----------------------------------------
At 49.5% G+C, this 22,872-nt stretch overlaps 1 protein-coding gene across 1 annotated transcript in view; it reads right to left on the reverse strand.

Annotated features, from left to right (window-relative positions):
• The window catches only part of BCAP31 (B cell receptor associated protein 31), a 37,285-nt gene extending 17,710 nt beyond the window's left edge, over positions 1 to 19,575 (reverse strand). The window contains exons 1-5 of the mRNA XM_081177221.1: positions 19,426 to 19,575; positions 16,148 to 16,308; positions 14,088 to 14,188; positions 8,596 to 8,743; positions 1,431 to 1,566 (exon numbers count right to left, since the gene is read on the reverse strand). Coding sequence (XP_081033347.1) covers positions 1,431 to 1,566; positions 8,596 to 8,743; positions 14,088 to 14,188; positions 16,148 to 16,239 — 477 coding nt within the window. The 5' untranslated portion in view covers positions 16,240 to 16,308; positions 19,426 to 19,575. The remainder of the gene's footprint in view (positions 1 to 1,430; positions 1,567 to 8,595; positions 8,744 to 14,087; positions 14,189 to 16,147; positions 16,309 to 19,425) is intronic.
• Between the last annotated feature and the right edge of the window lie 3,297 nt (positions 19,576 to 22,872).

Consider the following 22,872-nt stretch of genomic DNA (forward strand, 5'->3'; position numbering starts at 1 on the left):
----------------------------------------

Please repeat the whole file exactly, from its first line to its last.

At 49.5% G+C, this 22,872-nt stretch overlaps 1 protein-coding gene across 1 annotated transcript in view; it reads right to left on the reverse strand.

Annotated features, from left to right (window-relative positions):
• The window catches only part of BCAP31 (B cell receptor associated protein 31), a 37,285-nt gene extending 17,710 nt beyond the window's left edge, over positions 1 to 19,575 (reverse strand). The window contains exons 1-5 of the mRNA XM_081177221.1: positions 19,426 to 19,575; positions 16,148 to 16,308; positions 14,088 to 14,188; positions 8,596 to 8,743; positions 1,431 to 1,566 (exon numbers count right to left, since the gene is read on the reverse strand). Coding sequence (XP_081033347.1) covers positions 1,431 to 1,566; positions 8,596 to 8,743; positions 14,088 to 14,188; positions 16,148 to 16,239 — 477 coding nt within the window. The 5' untranslated portion in view covers positions 16,240 to 16,308; positions 19,426 to 19,575. The remainder of the gene's footprint in view (positions 1 to 1,430; positions 1,567 to 8,595; positions 8,744 to 14,087; positions 14,189 to 16,147; positions 16,309 to 19,425) is intronic.
• Between the last annotated feature and the right edge of the window lie 3,297 nt (positions 19,576 to 22,872).

Consider the following 22,872-nt stretch of genomic DNA (forward strand, 5'->3'; position numbering starts at 1 on the left):